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Bill Sweetman at Aviation Leak-
Earlier this week I met someone in person that I had first detected on an AltaVista search, so you know that this is going to be about history.
John Manclark was the commander of the 4477th Test & Evaluation Squadron from 1985-87. At the time, a few of us who took an unhealthy interest in such matters knew a bit about what 4477TES was, to wit: It flew Soviet aircraft, and it was secret. (Later, early internet searches started to reveal odd details of biographies, such as Manclark’s claim to have flown the YF-110 and YF-113.)
Some details of the program were declassified in 2006. It was codenamed Constant Peg, Constant after the callsign of Maj Gen Hoyt Vandenberg Jr and Peg being the wife of Col Gail Peck, another of its founders.
It was not the same as the highly classified codenamed programs (mostly prefixed with “Have”) that evaluated foreign aircraft for the intelligence community. Constant Peg was intended to give USAF combat pilots direct experience of flying against (then) Soviet aircraft.
Constant Peg had more aircraft than the Have programs, of fewer types, and many more people were exposed to it. MiG-29s and Sukhoi types occasionally seen in the Nevada skies in the 1980s and 1990s belonged to (cough discreetly) other organizations.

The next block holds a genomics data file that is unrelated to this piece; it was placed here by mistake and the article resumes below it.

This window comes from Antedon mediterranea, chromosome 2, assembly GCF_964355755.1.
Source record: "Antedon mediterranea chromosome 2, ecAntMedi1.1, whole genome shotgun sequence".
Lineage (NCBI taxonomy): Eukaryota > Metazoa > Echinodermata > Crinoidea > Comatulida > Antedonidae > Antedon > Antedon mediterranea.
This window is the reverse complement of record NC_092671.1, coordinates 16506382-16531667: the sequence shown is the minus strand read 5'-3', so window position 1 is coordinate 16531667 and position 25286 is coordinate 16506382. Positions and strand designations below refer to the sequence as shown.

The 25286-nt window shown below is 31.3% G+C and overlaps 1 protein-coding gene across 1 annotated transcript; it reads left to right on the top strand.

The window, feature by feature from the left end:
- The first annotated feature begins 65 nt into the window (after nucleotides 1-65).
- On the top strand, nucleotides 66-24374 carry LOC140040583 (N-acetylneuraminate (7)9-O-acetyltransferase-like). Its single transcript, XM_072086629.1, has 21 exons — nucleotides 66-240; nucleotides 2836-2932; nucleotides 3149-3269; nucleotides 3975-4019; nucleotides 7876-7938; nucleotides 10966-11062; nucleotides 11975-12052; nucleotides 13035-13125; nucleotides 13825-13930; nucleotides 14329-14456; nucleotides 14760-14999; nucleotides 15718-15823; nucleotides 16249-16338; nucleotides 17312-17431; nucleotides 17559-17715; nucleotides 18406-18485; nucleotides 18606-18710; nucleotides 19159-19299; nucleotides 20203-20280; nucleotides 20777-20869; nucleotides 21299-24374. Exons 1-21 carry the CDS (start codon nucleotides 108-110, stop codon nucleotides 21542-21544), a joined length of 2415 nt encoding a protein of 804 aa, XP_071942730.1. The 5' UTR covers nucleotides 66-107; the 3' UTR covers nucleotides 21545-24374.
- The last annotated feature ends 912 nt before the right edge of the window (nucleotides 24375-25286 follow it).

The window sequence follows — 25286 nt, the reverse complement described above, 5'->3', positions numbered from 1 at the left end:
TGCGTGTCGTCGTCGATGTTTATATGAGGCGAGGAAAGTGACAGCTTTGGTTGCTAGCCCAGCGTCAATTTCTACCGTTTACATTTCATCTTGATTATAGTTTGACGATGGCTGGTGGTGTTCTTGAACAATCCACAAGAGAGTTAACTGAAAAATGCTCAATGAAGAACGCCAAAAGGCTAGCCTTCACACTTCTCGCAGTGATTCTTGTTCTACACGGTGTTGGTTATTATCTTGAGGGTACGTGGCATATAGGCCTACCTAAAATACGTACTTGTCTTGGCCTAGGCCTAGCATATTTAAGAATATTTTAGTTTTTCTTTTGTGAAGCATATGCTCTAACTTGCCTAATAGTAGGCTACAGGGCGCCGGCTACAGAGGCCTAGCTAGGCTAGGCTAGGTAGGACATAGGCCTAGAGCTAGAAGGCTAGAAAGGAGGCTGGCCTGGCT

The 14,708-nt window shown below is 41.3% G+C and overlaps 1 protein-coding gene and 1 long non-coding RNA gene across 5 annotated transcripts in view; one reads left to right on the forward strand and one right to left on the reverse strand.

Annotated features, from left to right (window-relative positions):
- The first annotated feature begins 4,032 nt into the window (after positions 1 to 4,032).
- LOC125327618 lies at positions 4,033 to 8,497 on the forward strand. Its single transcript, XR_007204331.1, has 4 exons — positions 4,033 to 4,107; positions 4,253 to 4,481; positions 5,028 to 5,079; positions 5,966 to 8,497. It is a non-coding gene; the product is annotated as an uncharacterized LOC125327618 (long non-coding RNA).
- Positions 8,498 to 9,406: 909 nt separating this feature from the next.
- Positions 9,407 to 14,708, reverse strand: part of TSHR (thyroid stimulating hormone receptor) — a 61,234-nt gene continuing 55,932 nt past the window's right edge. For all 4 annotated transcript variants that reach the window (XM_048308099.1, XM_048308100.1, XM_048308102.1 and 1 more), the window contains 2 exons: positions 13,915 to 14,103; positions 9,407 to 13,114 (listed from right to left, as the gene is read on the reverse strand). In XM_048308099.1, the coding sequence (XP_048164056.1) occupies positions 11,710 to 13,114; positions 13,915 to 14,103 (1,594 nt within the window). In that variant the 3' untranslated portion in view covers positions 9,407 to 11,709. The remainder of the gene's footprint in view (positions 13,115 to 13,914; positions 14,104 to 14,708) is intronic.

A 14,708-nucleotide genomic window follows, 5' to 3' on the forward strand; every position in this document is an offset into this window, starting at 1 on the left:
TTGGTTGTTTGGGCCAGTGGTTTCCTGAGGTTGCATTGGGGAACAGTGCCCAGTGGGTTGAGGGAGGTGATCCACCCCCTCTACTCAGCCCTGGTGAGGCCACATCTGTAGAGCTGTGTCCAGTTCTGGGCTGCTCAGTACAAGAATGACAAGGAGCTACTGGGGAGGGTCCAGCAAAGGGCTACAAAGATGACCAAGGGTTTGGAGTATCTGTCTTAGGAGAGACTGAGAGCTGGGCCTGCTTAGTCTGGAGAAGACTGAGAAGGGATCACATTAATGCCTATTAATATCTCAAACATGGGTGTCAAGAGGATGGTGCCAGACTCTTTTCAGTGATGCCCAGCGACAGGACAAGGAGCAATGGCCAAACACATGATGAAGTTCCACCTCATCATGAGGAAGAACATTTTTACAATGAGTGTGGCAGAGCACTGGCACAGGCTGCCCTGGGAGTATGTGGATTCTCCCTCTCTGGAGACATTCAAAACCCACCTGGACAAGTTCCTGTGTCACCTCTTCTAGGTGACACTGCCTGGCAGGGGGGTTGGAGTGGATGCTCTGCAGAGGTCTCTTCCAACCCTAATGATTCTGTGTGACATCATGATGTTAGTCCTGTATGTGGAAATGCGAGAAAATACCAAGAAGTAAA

Recently retired as the USAF’s director of test and evaluation, Manclark gave an hour-long extempore talk at the Air Force Association this week. (“The computer puked on my slides.”) From beginning to end you could have heard a pin drop in the audience. Here are a few of his comments:
“In 1985 we had 26 MiGs — MiG-21s and MiG-23s. We had had MiG-17s originally but phased them out early, and by the end of the program we still had more MiG-21s than anything else.
When the US originally acquired MiG-17s and MiG-21s in the 1960s, the highly classified programs Have Drill, Have Donut, and Have Ferry put US test pilots in the cockpit. But those were technical evaluations to determine just what the planes could do.
Constant Peg, however, was an operational training program. The benefit wasn’t to the pilots flying the MiGs. The goal was to expose operational fighter pilots out in the tactical squadrons to the likely opponents and let them experience what it was really like to tangle with a MiG. And by most accounts, it was quite successful.
Virtually all the large scale US training environments for the last 30 years have tried to flatten the learning curve of troops and units. Typically, fighter pilot losses were far higher for their first 1o missions. If they survived those deadly first 10 missions, they had an excellent chance of completing their 100 mission tour. Red Flag was an attempt to create a realistic environment that would put units and individuals through the equivalent of those 10 missions. Similarly, the National Training Center at Ft. Irwin was designed to put Army brigades through their first few battles.
The effectiveness of this intense training was vividly shown in Desert Storm and in 2003 by the stunning rapidity with which Iraq was invaded. And when the fighting in Iraq shifted from a large scale battle to insurgency, NTC and other training bases quickly shifted their emphasis to model the battlefield troops would fight on.
It is usually uneconomic for the services to actually operate Soviet or other foreign equipment in order to fully model a likely adversary. Accordingly, most training has to make do with vehicles or aircraft standing in for threat vehicles.
Still, it must have been fun tangling with a MiG.